Formerly vice president and legal counsel, Angelina Tsu recently became community affairs administrator for Zions Bancorporation in Salt Lake City, Utah. She is a past president (2015-16) of the Utah State Bar. From 2004–2008 she was an associate with Ray Quinney & Nebeker P.C., where she specialized n creditors’ rights litigation and complex commercial litigation. Before that she served as a clerk to Judge Dee Benson of the United States District Court for the District of Utah. She holds a law degree from the University of Utah College of Law and a bachelor’s in psychology/communications from Brigham Young University. She has been recognized as a member of Utah Business Magazine’s Legal Elite from 2008 to the present, and she made the magazine’s “40 Under 40” in 2016.

Margarita B. Bernal
The daughter of Mexican immigrants, a former resident of public housing, and a first-generation American, Margarita Bernal served as a municipal judge for 26 years in Tucson, Arizona. She was the first Latina to hold that position in Tucson, a community 60 miles from the U.S.–Mexico border. From 1989–1999, she served as a chair of the Judicial Intervention Committee of the Southern Arizona Task Force on Domestic Violence. She taught about domestic violence at the Arizona Law Enforcement Academy from 1993–2006 and is a founding member of a countywide task force on domestic violence. Since retiring from the bench in 2011, she has practiced criminal defense litigation in the United States District Court of Arizona and the United States Ninth Circuit Court of Appeals. She holds a B.A. and a J.D. from the University of Arizona.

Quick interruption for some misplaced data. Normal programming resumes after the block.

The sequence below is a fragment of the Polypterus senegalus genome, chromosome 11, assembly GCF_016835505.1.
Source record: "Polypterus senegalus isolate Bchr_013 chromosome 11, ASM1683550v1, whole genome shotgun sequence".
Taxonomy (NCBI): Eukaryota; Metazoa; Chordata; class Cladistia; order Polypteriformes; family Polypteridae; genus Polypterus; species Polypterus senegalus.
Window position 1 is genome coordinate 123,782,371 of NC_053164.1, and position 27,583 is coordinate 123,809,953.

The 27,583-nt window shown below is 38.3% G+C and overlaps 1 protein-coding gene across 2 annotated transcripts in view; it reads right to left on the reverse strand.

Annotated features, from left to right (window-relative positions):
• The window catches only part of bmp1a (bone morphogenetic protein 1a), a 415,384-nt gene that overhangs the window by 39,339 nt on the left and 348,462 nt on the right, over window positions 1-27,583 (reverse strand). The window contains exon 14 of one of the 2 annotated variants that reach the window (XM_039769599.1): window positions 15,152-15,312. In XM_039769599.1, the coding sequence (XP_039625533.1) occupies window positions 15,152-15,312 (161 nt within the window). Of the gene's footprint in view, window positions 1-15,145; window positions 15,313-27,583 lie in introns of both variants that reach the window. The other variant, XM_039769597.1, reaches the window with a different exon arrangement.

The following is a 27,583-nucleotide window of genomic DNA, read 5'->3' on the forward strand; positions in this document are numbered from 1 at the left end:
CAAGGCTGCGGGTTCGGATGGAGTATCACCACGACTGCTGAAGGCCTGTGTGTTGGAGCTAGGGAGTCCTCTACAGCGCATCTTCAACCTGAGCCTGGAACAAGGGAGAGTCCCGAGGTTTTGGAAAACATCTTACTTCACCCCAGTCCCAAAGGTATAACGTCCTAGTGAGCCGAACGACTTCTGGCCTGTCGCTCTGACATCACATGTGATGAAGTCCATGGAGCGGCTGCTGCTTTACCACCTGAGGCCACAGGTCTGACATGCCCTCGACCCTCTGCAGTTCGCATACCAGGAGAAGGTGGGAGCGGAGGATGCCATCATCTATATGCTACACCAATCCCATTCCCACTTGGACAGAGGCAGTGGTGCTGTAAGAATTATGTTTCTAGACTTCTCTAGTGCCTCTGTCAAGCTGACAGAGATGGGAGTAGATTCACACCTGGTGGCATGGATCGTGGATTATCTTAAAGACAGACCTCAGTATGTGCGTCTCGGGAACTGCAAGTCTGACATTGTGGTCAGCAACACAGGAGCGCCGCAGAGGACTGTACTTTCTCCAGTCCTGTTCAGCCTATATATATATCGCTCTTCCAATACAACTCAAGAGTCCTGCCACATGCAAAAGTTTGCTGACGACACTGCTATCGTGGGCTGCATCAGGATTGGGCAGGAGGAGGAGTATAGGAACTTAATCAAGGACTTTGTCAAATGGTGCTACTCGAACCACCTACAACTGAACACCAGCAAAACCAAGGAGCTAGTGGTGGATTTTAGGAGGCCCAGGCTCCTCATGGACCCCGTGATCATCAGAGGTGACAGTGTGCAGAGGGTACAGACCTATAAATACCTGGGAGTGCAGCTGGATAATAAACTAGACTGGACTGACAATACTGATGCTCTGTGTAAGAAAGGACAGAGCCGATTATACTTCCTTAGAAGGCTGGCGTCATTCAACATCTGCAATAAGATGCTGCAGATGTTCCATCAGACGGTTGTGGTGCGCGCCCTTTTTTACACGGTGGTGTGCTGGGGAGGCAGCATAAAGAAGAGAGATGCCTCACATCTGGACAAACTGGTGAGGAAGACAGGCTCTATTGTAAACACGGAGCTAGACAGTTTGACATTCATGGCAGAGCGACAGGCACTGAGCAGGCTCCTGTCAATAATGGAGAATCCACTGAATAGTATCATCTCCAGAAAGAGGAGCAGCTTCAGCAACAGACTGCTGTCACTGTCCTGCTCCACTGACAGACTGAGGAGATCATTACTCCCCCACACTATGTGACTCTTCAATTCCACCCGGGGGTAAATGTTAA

The Board of Trustees also elected these officers for 2018–19:

Chair-Elect Peter Bennett is president and treasurer of The Bennett Law Firm in Portland, Maine. The firm advises employers in all aspects of labor and employment law. He has chaired the 36,000-member Tort Trial and Insurance Practice Section of the American Bar Association and the ABA’s Standing Committee on Judicial Independence.

Treasurer Alan R. Brayton is an attorney in Novato, California, with more than 28 years of experience. He enjoys a national reputation as one of the foremost attorneys representing victims of asbestos–related disease.

Secretary Christopher T. Whitten is a general jurisdiction trial court judge on the Superior Court of Arizona and is presiding tax judge for the state. He is a past chair of the ABA’s National Conference of State Trial Judges.

The 21-member Board of Trustees sets policy and provides leadership in achieving the College’s mission. Members come from diverse fields, including the law and judiciary as well as business and corporate areas.

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Based in Reno, Nevada, and offering courses nationwide, The National Judicial College has been the nation’s leading provider of judicial education for more than half a century, drawing participants from every state and more than 150 countries. The NJC offers more than 200 judicial education programs in person and online in support of its mission: “to make the world a more just place by educating and inspiring its judiciary.”